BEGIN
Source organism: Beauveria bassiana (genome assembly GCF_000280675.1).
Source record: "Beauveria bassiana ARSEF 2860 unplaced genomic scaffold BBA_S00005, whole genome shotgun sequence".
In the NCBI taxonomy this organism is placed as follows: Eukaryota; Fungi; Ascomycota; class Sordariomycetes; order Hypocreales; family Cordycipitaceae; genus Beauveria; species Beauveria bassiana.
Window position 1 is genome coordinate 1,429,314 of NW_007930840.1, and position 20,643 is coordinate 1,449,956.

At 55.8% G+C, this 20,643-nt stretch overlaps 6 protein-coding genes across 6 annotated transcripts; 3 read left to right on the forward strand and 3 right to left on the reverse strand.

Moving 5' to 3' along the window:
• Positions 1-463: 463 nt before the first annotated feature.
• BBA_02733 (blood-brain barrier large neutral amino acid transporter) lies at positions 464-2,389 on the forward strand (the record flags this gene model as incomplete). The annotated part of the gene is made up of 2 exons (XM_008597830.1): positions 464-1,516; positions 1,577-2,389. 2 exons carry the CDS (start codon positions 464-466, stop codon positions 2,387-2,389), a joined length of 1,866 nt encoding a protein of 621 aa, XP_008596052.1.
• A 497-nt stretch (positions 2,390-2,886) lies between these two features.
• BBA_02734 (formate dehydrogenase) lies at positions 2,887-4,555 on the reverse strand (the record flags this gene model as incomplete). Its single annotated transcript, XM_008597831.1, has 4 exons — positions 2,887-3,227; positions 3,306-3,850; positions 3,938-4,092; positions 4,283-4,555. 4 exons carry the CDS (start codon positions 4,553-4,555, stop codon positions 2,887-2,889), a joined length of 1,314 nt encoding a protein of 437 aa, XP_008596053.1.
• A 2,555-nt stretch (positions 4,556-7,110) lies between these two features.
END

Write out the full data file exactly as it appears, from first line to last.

Source organism: Beauveria bassiana (genome assembly GCF_000280675.1).
Source record: "Beauveria bassiana ARSEF 2860 unplaced genomic scaffold BBA_S00005, whole genome shotgun sequence".
In the NCBI taxonomy this organism is placed as follows: Eukaryota; Fungi; Ascomycota; class Sordariomycetes; order Hypocreales; family Cordycipitaceae; genus Beauveria; species Beauveria bassiana.
Window position 1 is genome coordinate 1,429,314 of NW_007930840.1, and position 20,643 is coordinate 1,449,956.

At 55.8% G+C, this 20,643-nt stretch overlaps 6 protein-coding genes across 6 annotated transcripts; 3 read left to right on the forward strand and 3 right to left on the reverse strand.

Moving 5' to 3' along the window:
• Positions 1-463: 463 nt before the first annotated feature.
• BBA_02733 (blood-brain barrier large neutral amino acid transporter) lies at positions 464-2,389 on the forward strand (the record flags this gene model as incomplete). The annotated part of the gene is made up of 2 exons (XM_008597830.1): positions 464-1,516; positions 1,577-2,389. 2 exons carry the CDS (start codon positions 464-466, stop codon positions 2,387-2,389), a joined length of 1,866 nt encoding a protein of 621 aa, XP_008596052.1.
• A 497-nt stretch (positions 2,390-2,886) lies between these two features.
• BBA_02734 (formate dehydrogenase) lies at positions 2,887-4,555 on the reverse strand (the record flags this gene model as incomplete). Its single annotated transcript, XM_008597831.1, has 4 exons — positions 2,887-3,227; positions 3,306-3,850; positions 3,938-4,092; positions 4,283-4,555. 4 exons carry the CDS (start codon positions 4,553-4,555, stop codon positions 2,887-2,889), a joined length of 1,314 nt encoding a protein of 437 aa, XP_008596053.1.
• A 2,555-nt stretch (positions 4,556-7,110) lies between these two features.